Since I knew I can always use the tape measure in the second mode above, I decided to see if I could actually fix the problem. I held the tip, as close to the bend as possible, while holding the other leg of the metal piece that makes the tip.

 

I'm pointing this pencil at the area you need to adjust, in order to change the angle, and cause the tape to read correct when the tip is used.

I’m pointing this pencil at the area you need to adjust, in order to change the angle, and cause the tape to read correct when the tip is used.

 

 

As I only had two hands available, I snapped two photos to show where I held the tip, to bend. This is the first position.

As I only had two hands available, I snapped two photos to show where I held the tip, to bend. This is the first position.

 

This is the second position to hold, when bending the tip.

This is the second position to hold, when bending the tip.

 

While holding both very tightly, I gradually bent the tip towards the 90-degree mark, and then released. I was afraid it might break if I went to fast, or too far. After a number of small movements, I decided to call it a day. I got the tape so it measures within 1/16″ comparing between the tip and the alignment mode. I found this reasonable enough to stop there.

 

This is the tape measure with some of it's tape locked out of the body, to better show the tip (already fixed at this point).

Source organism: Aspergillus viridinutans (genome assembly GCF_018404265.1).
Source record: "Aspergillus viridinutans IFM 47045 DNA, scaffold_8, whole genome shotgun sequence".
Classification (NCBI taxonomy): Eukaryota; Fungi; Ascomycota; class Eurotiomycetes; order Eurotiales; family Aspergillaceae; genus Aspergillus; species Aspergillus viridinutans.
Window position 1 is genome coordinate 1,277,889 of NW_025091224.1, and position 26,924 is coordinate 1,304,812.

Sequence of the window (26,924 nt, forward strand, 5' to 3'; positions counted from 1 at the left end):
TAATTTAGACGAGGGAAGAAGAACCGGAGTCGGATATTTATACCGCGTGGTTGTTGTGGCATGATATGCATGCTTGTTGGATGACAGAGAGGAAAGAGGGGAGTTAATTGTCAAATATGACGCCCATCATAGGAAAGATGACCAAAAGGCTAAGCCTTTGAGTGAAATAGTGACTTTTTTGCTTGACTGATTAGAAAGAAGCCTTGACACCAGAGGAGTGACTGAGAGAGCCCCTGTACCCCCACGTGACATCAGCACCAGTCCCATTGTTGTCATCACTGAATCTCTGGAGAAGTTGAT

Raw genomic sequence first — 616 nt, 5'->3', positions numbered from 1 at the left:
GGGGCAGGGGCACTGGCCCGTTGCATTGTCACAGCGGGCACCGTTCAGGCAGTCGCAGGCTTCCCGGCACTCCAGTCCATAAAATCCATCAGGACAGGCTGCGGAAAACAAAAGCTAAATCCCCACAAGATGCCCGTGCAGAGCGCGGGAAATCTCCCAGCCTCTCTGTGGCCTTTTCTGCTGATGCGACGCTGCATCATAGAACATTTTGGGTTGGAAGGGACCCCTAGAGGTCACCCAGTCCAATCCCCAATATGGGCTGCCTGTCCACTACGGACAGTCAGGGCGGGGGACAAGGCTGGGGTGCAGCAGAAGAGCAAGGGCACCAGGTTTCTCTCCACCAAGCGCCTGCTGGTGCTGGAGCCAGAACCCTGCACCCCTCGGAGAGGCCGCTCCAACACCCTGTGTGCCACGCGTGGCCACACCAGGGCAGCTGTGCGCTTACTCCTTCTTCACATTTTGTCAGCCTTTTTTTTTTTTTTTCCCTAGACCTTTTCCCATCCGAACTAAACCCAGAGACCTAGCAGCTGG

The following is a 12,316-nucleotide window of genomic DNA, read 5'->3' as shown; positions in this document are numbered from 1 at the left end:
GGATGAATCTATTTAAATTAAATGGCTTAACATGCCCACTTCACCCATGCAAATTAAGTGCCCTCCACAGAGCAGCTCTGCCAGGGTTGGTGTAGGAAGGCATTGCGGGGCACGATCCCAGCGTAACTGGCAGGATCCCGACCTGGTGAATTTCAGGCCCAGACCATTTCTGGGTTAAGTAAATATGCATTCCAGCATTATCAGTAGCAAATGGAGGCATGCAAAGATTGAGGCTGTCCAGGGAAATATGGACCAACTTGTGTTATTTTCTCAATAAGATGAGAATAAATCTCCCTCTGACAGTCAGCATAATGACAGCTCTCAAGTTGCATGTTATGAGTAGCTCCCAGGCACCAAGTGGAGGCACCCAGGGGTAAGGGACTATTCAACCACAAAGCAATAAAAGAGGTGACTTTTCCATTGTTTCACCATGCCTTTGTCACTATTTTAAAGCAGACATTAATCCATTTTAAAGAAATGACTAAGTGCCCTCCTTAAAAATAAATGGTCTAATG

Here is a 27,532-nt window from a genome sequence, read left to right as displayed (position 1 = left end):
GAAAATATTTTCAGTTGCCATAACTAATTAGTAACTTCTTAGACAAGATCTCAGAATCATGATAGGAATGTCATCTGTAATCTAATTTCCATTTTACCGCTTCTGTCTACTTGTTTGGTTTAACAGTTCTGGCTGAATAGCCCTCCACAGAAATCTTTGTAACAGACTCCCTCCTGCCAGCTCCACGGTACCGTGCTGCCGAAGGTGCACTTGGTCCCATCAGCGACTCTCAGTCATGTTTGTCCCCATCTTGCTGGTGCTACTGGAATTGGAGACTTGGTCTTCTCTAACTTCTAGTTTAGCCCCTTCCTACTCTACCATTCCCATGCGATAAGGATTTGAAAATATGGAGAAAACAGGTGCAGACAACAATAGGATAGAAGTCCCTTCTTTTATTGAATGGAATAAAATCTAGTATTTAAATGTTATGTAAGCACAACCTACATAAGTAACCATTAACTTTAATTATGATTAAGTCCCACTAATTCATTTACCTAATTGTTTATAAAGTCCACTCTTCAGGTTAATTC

This is the tape measure with some of it’s tape locked out of the body, to better show the tip (already fixed at this point).

 

Mainly, I wanted to make sure everyone checks their tape measures, to see if they are actually reading accurately, before wasting time or resources. Of course, I don’t usually use this when I’m making critical measurements, but, knowing your tools are correct sure helps have more confidence.

I hope you enjoyed the information and please let me know if you have any comments or suggestions.

Lee Laird

 

Leather Stitchers – improved!

Posted by is9582 on February 2, 2016 with No Commentsas , , , , , , , , , , ,

In a recent article, I talked about the tools I purchased in order to hand-stitch some of the leather items I make. I also mentioned my family had done some forms of leather working, when I was a kid. The only stitching that we did at that time, or my family did, used leather lacing […]